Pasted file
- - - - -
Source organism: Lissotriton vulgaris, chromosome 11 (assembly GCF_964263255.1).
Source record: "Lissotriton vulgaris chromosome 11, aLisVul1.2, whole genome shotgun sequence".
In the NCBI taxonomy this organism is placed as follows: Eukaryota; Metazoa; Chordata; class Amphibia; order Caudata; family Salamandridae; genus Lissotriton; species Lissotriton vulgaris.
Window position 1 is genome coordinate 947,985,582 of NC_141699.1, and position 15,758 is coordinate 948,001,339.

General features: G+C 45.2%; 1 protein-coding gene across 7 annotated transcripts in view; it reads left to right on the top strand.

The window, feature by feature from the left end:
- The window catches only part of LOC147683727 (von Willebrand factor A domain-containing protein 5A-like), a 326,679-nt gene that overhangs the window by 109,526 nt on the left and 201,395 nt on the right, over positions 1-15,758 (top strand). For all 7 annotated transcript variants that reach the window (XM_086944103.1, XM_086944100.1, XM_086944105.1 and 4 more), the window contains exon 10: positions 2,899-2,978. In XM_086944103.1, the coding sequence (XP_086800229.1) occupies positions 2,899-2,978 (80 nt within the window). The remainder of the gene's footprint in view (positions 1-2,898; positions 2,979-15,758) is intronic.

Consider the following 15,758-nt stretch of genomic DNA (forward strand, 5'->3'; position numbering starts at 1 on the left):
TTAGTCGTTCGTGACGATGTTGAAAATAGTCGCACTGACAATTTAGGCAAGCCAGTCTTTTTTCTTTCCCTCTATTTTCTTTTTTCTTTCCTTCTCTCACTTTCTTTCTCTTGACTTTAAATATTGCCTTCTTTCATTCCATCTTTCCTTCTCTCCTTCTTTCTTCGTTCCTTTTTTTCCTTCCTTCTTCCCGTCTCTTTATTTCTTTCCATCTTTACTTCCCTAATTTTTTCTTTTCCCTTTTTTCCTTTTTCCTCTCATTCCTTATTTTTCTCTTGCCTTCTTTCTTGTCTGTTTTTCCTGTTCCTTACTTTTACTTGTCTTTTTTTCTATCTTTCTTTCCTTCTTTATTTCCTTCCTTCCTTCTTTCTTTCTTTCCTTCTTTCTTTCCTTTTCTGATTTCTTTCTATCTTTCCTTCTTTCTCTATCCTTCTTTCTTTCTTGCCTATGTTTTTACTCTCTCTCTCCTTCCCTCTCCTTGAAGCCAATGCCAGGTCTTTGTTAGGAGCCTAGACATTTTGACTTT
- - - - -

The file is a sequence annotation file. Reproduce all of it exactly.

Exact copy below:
Source organism: Lissotriton vulgaris, chromosome 11 (assembly GCF_964263255.1).
Source record: "Lissotriton vulgaris chromosome 11, aLisVul1.2, whole genome shotgun sequence".
In the NCBI taxonomy this organism is placed as follows: Eukaryota; Metazoa; Chordata; class Amphibia; order Caudata; family Salamandridae; genus Lissotriton; species Lissotriton vulgaris.
Window position 1 is genome coordinate 947,985,582 of NC_141699.1, and position 15,758 is coordinate 948,001,339.

General features: G+C 45.2%; 1 protein-coding gene across 7 annotated transcripts in view; it reads left to right on the top strand.

The window, feature by feature from the left end:
- The window catches only part of LOC147683727 (von Willebrand factor A domain-containing protein 5A-like), a 326,679-nt gene that overhangs the window by 109,526 nt on the left and 201,395 nt on the right, over positions 1-15,758 (top strand). For all 7 annotated transcript variants that reach the window (XM_086944103.1, XM_086944100.1, XM_086944105.1 and 4 more), the window contains exon 10: positions 2,899-2,978. In XM_086944103.1, the coding sequence (XP_086800229.1) occupies positions 2,899-2,978 (80 nt within the window). The remainder of the gene's footprint in view (positions 1-2,898; positions 2,979-15,758) is intronic.

Consider the following 15,758-nt stretch of genomic DNA (forward strand, 5'->3'; position numbering starts at 1 on the left):
TTAGTCGTTCGTGACGATGTTGAAAATAGTCGCACTGACAATTTAGGCAAGCCAGTCTTTTTTCTTTCCCTCTATTTTCTTTTTTCTTTCCTTCTCTCACTTTCTTTCTCTTGACTTTAAATATTGCCTTCTTTCATTCCATCTTTCCTTCTCTCCTTCTTTCTTCGTTCCTTTTTTTCCTTCCTTCTTCCCGTCTCTTTATTTCTTTCCATCTTTACTTCCCTAATTTTTTCTTTTCCCTTTTTTCCTTTTTCCTCTCATTCCTTATTTTTCTCTTGCCTTCTTTCTTGTCTGTTTTTCCTGTTCCTTACTTTTACTTGTCTTTTTTTCTATCTTTCTTTCCTTCTTTATTTCCTTCCTTCCTTCTTTCTTTCTTTCCTTCTTTCTTTCCTTTTCTGATTTCTTTCTATCTTTCCTTCTTTCTCTATCCTTCTTTCTTTCTTGCCTATGTTTTTACTCTCTCTCTCCTTCCCTCTCCTTGAAGCCAATGCCAGGTCTTTGTTAGGAGCCTAGACATTTTGACTTT